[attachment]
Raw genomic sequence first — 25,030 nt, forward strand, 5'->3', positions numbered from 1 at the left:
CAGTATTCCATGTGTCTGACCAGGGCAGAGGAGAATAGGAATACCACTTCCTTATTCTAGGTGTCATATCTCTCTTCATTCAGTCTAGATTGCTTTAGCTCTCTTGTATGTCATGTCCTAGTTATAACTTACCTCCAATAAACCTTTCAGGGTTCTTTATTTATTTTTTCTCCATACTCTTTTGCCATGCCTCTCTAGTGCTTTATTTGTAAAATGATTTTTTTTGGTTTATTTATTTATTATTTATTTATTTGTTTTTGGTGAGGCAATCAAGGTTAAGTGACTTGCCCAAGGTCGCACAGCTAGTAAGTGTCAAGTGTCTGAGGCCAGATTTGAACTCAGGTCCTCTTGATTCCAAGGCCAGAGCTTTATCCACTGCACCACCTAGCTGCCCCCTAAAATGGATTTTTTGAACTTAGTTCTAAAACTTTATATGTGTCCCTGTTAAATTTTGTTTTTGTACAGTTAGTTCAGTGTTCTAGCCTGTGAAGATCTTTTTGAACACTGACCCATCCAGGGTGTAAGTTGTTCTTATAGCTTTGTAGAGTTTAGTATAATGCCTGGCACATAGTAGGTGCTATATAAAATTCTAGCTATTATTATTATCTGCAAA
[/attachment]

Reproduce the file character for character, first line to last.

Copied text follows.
Raw genomic sequence first — 25,030 nt, forward strand, 5'->3', positions numbered from 1 at the left:
CAGTATTCCATGTGTCTGACCAGGGCAGAGGAGAATAGGAATACCACTTCCTTATTCTAGGTGTCATATCTCTCTTCATTCAGTCTAGATTGCTTTAGCTCTCTTGTATGTCATGTCCTAGTTATAACTTACCTCCAATAAACCTTTCAGGGTTCTTTATTTATTTTTTCTCCATACTCTTTTGCCATGCCTCTCTAGTGCTTTATTTGTAAAATGATTTTTTTTGGTTTATTTATTTATTATTTATTTATTTGTTTTTGGTGAGGCAATCAAGGTTAAGTGACTTGCCCAAGGTCGCACAGCTAGTAAGTGTCAAGTGTCTGAGGCCAGATTTGAACTCAGGTCCTCTTGATTCCAAGGCCAGAGCTTTATCCACTGCACCACCTAGCTGCCCCCTAAAATGGATTTTTTGAACTTAGTTCTAAAACTTTATATGTGTCCCTGTTAAATTTTGTTTTTGTACAGTTAGTTCAGTGTTCTAGCCTGTGAAGATCTTTTTGAACACTGACCCATCCAGGGTGTAAGTTGTTCTTATAGCTTTGTAGAGTTTAGTATAATGCCTGGCACATAGTAGGTGCTATATAAAATTCTAGCTATTATTATTATCTGCAAA